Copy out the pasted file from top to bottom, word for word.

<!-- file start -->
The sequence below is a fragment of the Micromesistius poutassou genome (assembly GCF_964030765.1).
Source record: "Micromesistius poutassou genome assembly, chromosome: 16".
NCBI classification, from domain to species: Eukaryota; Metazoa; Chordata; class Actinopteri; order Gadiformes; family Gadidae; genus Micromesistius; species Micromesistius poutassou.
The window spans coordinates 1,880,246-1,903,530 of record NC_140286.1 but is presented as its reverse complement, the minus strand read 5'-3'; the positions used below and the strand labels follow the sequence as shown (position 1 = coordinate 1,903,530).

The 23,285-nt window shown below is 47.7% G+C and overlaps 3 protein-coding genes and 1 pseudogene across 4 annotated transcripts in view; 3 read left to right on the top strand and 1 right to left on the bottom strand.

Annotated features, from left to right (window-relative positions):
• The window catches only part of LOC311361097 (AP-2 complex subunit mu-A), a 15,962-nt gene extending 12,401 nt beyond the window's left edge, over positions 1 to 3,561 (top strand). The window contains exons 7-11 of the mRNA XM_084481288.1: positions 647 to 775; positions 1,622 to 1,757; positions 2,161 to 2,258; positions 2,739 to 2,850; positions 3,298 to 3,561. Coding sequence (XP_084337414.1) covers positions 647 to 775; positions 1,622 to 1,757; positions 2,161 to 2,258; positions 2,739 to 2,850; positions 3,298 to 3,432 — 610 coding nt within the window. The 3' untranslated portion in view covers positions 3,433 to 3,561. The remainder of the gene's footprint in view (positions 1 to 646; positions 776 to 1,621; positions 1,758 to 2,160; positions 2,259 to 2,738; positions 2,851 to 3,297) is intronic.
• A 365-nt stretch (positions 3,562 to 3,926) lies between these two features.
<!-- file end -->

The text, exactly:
The sequence below is a fragment of the Micromesistius poutassou genome (assembly GCF_964030765.1).
Source record: "Micromesistius poutassou genome assembly, chromosome: 16".
NCBI classification, from domain to species: Eukaryota; Metazoa; Chordata; class Actinopteri; order Gadiformes; family Gadidae; genus Micromesistius; species Micromesistius poutassou.
The window spans coordinates 1,880,246-1,903,530 of record NC_140286.1 but is presented as its reverse complement, the minus strand read 5'-3'; the positions used below and the strand labels follow the sequence as shown (position 1 = coordinate 1,903,530).

The 23,285-nt window shown below is 47.7% G+C and overlaps 3 protein-coding genes and 1 pseudogene across 4 annotated transcripts in view; 3 read left to right on the top strand and 1 right to left on the bottom strand.

Annotated features, from left to right (window-relative positions):
• The window catches only part of LOC311361097 (AP-2 complex subunit mu-A), a 15,962-nt gene extending 12,401 nt beyond the window's left edge, over positions 1 to 3,561 (top strand). The window contains exons 7-11 of the mRNA XM_084481288.1: positions 647 to 775; positions 1,622 to 1,757; positions 2,161 to 2,258; positions 2,739 to 2,850; positions 3,298 to 3,561. Coding sequence (XP_084337414.1) covers positions 647 to 775; positions 1,622 to 1,757; positions 2,161 to 2,258; positions 2,739 to 2,850; positions 3,298 to 3,432 — 610 coding nt within the window. The 3' untranslated portion in view covers positions 3,433 to 3,561. The remainder of the gene's footprint in view (positions 1 to 646; positions 776 to 1,621; positions 1,758 to 2,160; positions 2,259 to 2,738; positions 2,851 to 3,297) is intronic.
• A 365-nt stretch (positions 3,562 to 3,926) lies between these two features.